Representative Ro Khanna, D-Calif., A progressive caucus member, said: “He really believes in American leadership, American prestige is at stake.”

Manchin has made it clear that he opposes the president’s initial energy plan, which involved forcing the government to impose sanctions on electric utilities that fail to meet clean energy standards and provide financial rewards to those who do.

Instead, Biden is focused on providing at least $ 500 billion in tax credits, grants, and loans to power producers who meet emission reduction targets.

On other fronts, to preserve Biden’s initial sweep, Democrats are set to keep many programs but reduce their duration to cut costs.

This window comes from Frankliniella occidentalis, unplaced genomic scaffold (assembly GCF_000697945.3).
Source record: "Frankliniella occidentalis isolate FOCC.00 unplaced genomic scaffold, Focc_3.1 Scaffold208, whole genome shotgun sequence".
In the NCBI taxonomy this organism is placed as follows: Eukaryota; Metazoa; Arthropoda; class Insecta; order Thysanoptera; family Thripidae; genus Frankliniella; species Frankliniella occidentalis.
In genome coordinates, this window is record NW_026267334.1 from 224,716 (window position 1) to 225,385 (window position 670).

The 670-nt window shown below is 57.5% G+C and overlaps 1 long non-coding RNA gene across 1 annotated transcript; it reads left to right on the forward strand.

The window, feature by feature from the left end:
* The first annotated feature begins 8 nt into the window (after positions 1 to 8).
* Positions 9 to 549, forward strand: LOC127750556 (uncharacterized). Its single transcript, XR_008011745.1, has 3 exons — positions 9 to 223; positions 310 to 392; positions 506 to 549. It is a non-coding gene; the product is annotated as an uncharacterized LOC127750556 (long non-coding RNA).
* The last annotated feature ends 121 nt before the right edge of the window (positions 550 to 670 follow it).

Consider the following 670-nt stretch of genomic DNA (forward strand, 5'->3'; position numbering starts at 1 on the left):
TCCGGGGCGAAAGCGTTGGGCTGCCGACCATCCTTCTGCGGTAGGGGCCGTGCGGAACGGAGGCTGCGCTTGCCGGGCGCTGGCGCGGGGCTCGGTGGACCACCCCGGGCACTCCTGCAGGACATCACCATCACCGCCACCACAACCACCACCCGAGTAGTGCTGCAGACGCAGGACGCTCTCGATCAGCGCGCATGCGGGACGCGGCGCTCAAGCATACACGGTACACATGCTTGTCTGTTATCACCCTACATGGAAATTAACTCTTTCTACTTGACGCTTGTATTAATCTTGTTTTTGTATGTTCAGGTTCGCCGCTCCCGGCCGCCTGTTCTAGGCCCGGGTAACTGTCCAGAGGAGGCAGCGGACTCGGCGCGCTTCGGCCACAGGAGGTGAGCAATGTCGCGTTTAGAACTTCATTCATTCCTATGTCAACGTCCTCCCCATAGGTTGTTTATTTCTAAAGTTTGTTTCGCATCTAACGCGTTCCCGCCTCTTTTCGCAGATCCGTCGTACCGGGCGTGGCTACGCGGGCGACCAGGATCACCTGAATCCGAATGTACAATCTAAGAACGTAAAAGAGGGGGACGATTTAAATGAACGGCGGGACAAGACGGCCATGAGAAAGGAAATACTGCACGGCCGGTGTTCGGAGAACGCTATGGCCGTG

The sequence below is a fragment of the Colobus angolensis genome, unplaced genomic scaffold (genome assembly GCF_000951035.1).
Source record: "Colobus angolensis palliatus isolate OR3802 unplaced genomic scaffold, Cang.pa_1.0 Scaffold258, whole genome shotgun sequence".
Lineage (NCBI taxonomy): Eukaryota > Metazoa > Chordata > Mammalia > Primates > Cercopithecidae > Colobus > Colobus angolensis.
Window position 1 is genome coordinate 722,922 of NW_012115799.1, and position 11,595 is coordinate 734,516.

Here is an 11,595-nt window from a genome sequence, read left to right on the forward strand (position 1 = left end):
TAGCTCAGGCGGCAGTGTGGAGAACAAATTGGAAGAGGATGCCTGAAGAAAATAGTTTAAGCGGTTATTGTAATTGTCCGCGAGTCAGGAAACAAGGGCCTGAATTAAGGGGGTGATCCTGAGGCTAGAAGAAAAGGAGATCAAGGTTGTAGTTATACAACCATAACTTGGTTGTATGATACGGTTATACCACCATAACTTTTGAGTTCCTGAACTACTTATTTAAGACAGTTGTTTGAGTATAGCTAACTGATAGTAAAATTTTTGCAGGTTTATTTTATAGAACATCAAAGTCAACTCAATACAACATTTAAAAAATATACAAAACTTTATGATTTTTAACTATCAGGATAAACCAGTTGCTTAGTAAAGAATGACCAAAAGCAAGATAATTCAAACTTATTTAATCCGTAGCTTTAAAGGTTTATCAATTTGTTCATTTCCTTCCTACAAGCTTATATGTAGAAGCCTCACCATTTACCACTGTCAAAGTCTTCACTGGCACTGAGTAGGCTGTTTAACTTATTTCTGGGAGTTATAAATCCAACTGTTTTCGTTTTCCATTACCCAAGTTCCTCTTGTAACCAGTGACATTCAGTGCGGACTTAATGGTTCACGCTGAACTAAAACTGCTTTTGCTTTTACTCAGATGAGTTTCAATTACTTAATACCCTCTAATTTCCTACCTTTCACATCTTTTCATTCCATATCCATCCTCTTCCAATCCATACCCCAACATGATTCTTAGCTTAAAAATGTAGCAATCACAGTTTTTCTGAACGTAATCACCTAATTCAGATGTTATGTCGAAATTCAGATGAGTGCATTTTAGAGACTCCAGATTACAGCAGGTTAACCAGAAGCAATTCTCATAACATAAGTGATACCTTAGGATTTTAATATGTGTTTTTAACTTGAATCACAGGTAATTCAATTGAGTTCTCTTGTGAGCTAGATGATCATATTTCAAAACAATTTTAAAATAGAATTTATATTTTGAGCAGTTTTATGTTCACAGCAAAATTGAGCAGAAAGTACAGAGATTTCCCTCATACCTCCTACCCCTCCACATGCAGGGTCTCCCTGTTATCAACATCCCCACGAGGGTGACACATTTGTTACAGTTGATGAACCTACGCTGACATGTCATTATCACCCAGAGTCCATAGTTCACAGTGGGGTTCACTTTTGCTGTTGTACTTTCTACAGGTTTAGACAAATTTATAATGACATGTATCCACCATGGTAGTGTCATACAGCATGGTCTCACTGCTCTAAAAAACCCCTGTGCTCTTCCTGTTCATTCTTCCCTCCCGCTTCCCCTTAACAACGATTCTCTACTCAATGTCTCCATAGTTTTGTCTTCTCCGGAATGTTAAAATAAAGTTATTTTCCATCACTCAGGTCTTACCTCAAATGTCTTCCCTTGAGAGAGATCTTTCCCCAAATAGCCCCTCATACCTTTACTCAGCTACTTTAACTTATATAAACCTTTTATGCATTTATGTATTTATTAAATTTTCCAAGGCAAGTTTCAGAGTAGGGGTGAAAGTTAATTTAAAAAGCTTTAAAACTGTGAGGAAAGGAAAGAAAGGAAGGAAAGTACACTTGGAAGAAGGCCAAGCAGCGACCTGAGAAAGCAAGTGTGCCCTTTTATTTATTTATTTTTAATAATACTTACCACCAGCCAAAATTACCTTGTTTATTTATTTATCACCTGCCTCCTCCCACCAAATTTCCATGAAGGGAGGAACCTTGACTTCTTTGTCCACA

Biden wants to extend the $ 300 monthly child tax credit that was put in place during the COVID-19 crisis by one year, rather than letting it expire in December, but not as long as Democrats wanted .

What had been envisioned as a federal paid family leave program lasting several months could be reduced to just four weeks – an effort to at least start the program rather than eliminate it.

Biden also wants to secure funding for health care programs, including home and community health care services, by supporting a move away from generalized nursing home care.

And a new program to provide dental, vision and hearing benefits to people on Medicare offered by Sanders, is likely to stick in a certain way.

Biden told lawmakers that after his top priorities, there would be $ 300 billion left.

This could reduce the overall price or be used for other programs.


Associated Press editors Kevin Freking and Josh Boak contributed to this report.